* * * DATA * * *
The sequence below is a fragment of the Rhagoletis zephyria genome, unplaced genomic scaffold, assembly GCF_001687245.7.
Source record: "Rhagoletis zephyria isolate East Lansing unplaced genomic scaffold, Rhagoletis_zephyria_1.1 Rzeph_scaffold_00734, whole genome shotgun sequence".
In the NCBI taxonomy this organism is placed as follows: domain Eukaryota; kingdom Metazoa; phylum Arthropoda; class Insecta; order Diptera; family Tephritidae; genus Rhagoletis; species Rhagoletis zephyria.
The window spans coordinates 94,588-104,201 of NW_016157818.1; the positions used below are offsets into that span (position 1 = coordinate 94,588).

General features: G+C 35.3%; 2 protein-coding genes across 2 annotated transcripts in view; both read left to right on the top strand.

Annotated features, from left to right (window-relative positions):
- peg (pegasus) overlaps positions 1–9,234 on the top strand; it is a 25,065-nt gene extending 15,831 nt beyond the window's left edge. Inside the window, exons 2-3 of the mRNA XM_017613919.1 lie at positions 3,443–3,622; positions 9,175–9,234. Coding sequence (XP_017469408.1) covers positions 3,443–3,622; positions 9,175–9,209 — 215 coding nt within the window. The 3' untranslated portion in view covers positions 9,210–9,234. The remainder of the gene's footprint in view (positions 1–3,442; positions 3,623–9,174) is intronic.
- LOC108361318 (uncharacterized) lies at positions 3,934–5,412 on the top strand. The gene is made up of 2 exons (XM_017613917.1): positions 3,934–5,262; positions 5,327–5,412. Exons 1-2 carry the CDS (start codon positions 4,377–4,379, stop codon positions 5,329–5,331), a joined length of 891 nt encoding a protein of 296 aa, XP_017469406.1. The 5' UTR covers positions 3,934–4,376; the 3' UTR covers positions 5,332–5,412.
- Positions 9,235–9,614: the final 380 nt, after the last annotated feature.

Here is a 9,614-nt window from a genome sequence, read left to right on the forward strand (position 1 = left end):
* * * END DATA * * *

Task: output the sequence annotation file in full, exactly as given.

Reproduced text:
The sequence below is a fragment of the Rhagoletis zephyria genome, unplaced genomic scaffold, assembly GCF_001687245.7.
Source record: "Rhagoletis zephyria isolate East Lansing unplaced genomic scaffold, Rhagoletis_zephyria_1.1 Rzeph_scaffold_00734, whole genome shotgun sequence".
In the NCBI taxonomy this organism is placed as follows: domain Eukaryota; kingdom Metazoa; phylum Arthropoda; class Insecta; order Diptera; family Tephritidae; genus Rhagoletis; species Rhagoletis zephyria.
The window spans coordinates 94,588-104,201 of NW_016157818.1; the positions used below are offsets into that span (position 1 = coordinate 94,588).

General features: G+C 35.3%; 2 protein-coding genes across 2 annotated transcripts in view; both read left to right on the top strand.

Annotated features, from left to right (window-relative positions):
- peg (pegasus) overlaps positions 1–9,234 on the top strand; it is a 25,065-nt gene extending 15,831 nt beyond the window's left edge. Inside the window, exons 2-3 of the mRNA XM_017613919.1 lie at positions 3,443–3,622; positions 9,175–9,234. Coding sequence (XP_017469408.1) covers positions 3,443–3,622; positions 9,175–9,209 — 215 coding nt within the window. The 3' untranslated portion in view covers positions 9,210–9,234. The remainder of the gene's footprint in view (positions 1–3,442; positions 3,623–9,174) is intronic.
- LOC108361318 (uncharacterized) lies at positions 3,934–5,412 on the top strand. The gene is made up of 2 exons (XM_017613917.1): positions 3,934–5,262; positions 5,327–5,412. Exons 1-2 carry the CDS (start codon positions 4,377–4,379, stop codon positions 5,329–5,331), a joined length of 891 nt encoding a protein of 296 aa, XP_017469406.1. The 5' UTR covers positions 3,934–4,376; the 3' UTR covers positions 5,332–5,412.
- Positions 9,235–9,614: the final 380 nt, after the last annotated feature.

Here is a 9,614-nt window from a genome sequence, read left to right on the forward strand (position 1 = left end):